How common is separation anxiety?

By Rachel Casey | dog, puppy, behaviour, separation, home alone, early, training, survey, research

 

A number of owner surveys have been carried out by researchers to identify how many dogs show signs of separation problems. Owners were asked a range of questions to find out if their dogs destroyed or chewed items, barked, howled, whined or soiled the house when they went out. They were also asked whether any of these behaviours occurred when they were in the house, as these signs can only be described as separation anxiety if they ONLY happen when dogs are left home alone.

These surveys revealed that between 13% and 18% of owners reported that their dog had problems when left, and a further 11% had done so in the past. 

However, it is even more worrying that these surveys only reveal the proportion of dogs where owners know about their dog’s behaviour. And because these behaviours occur when owners are out, it’s likely that there are many more!

Other research has used remote video recording and physiological indicators of stress to see what dogs actually do when they are left alone in the house. These studies suggest that the proportion of dogs where owners are aware of the problem may be the tip of the iceberg.

For example, researchers at Bristol University conducted a pilot study of 40 dogs in the south Bristol area and found that most of the dogs filmed showed some behavioural signs of anxiety when left alone. In fact only five of the dogs were relaxed! Thirteen dogs (34%) showed obvious signs such as howling, or running between the window and door. Even more (18 dogs or 47% of those analysed) had a less obvious response to being left alone, but showed subtle behavioural signs of anxiety and a change in physiological indicators of stress. Two of the dogs in the study were excluded because they were out of sight of the cameras for most of the time.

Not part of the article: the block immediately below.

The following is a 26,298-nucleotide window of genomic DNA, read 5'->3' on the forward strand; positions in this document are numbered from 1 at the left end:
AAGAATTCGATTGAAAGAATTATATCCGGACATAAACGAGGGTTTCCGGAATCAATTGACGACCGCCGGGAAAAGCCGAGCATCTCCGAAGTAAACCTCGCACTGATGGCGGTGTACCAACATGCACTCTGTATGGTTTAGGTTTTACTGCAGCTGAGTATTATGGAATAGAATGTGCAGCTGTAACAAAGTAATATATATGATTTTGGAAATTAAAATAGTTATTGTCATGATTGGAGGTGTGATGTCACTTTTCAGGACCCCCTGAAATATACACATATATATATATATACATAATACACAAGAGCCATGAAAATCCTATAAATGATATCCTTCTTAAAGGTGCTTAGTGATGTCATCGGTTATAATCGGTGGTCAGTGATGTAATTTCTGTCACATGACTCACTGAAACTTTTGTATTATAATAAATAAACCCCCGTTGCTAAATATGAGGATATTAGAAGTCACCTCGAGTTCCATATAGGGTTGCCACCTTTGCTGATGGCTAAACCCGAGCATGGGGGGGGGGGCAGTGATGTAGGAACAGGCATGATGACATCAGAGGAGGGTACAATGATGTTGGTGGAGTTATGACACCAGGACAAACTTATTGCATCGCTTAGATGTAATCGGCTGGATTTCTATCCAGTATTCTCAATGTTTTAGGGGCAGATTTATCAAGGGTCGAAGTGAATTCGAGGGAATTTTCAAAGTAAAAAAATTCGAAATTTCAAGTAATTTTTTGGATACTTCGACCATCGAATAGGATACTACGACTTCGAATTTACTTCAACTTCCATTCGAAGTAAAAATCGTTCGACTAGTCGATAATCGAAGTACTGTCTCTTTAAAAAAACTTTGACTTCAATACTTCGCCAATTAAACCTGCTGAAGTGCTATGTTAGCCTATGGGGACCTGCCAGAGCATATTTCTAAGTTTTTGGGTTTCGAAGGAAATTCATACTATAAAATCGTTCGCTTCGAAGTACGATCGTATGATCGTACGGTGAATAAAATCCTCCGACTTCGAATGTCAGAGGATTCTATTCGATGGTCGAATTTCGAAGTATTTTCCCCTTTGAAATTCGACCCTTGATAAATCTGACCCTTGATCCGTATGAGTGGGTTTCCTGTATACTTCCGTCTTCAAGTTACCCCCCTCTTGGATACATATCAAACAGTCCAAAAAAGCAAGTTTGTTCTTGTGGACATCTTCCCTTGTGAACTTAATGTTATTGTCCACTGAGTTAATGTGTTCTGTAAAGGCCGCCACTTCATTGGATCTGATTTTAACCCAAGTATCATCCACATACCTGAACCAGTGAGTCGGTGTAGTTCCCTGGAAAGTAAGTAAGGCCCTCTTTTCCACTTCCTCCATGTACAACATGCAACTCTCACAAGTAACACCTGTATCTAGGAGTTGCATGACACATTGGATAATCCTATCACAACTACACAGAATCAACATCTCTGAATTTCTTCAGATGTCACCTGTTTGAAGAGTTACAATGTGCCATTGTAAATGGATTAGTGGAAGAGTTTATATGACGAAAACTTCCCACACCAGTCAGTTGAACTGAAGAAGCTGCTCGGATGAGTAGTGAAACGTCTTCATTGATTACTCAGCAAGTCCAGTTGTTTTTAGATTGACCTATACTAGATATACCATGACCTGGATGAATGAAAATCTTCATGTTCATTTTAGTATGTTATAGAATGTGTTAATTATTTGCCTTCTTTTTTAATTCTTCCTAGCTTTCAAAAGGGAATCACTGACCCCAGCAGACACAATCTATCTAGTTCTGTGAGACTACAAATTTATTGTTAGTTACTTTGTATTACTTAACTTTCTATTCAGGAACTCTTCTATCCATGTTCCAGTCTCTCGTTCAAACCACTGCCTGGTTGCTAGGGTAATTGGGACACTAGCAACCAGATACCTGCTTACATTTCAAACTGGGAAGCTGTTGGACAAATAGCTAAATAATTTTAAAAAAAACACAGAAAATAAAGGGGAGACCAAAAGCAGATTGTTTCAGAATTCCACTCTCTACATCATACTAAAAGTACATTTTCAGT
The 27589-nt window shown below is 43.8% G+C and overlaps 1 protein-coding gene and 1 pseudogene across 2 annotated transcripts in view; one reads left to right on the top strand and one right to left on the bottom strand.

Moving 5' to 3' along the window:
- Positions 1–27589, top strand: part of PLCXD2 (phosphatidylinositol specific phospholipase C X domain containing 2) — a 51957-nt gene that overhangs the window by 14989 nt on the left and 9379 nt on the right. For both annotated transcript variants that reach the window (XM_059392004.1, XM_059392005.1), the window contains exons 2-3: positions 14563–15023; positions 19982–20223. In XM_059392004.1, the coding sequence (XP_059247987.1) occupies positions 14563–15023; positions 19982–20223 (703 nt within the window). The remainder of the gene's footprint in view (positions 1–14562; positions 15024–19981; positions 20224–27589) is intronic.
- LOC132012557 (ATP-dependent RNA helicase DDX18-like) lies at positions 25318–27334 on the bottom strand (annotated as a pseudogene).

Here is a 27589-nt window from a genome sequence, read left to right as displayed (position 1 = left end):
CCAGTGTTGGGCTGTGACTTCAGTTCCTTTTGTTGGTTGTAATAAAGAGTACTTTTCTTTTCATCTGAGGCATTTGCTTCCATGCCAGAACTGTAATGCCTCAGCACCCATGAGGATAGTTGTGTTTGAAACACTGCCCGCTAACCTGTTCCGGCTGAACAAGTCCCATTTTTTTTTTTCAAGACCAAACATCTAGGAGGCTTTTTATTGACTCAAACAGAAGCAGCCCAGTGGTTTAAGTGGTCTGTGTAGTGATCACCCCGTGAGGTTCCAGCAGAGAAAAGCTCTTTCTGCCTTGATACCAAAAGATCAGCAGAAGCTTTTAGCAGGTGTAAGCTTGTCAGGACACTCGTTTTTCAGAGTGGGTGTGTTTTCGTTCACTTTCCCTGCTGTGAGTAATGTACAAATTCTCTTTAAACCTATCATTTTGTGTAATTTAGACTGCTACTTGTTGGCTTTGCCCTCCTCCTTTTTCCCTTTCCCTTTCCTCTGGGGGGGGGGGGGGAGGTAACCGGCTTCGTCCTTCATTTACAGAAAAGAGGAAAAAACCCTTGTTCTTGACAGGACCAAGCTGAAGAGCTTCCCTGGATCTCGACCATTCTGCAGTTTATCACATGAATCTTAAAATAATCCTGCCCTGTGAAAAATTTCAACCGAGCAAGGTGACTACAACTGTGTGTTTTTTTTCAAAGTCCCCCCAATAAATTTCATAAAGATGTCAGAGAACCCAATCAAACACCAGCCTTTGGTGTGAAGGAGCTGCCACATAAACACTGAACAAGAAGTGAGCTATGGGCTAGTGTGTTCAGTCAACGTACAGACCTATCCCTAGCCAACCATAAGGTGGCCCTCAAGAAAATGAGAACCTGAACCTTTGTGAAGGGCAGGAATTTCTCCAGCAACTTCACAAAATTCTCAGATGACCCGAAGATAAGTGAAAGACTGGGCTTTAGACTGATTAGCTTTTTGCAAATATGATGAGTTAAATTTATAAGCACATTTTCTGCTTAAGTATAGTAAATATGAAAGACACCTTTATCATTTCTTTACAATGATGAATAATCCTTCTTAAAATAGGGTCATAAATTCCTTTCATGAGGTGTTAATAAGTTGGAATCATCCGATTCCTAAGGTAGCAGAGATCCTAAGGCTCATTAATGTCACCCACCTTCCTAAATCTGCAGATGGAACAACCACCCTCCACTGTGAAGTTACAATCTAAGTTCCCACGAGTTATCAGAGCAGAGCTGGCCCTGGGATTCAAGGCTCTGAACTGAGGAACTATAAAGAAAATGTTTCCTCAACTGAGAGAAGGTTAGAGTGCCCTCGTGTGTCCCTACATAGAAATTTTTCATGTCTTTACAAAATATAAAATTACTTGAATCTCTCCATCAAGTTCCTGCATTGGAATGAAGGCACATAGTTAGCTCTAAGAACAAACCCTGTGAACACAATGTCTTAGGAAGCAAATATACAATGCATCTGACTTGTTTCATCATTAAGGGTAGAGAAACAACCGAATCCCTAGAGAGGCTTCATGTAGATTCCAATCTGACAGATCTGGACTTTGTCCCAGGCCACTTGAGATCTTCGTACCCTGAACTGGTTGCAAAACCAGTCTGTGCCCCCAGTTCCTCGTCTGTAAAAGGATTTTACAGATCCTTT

The broad finding of this studies has been to identify four types of response in ‘home alone’ dogs:

  1. Some dogs are fine, and show no behavioural signs of anxiety nor increase in cortisol when left alone. Some of the dogs in this group fall asleep, but others may play with a puzzle feeder or gnaw on a chew toy.
  2. Some dogs show obvious ‘problem’ behaviours when left – those normally defined as separation anxiety. These dogs may bark, howl, toilet, or be destructive when left.
  3. A proportion of dogs that are filmed do not show behaviours that might traditionally be called separation anxiety, because they are not likely to be ‘problematic’ for owners. However, they are very active when their owners go out, perhaps running about between different rooms and looking out of windows, often interspersed by periods of listening for sounds of their owners’ return.
  4. Another group of dogs are particularly interesting, and might be called ‘inactive anxious’. Dogs in this category might spend a lot of the time that they are alone relatively inactive, even lying in their bed. However, they show clear behavioural signs of anxiety: they may be tense, alert, watching the door or listening for sounds outside. They also show subtle behavioural signs such as licking their lips, whining, panting, salivating or trembling.

More research is needed, but the results of this study are pretty worrying for our dogs: over 85% in this population has behavioural and physiological signs of stress when left. That's a big welfare issue, and something that Dogs Trust Dog School aims to address!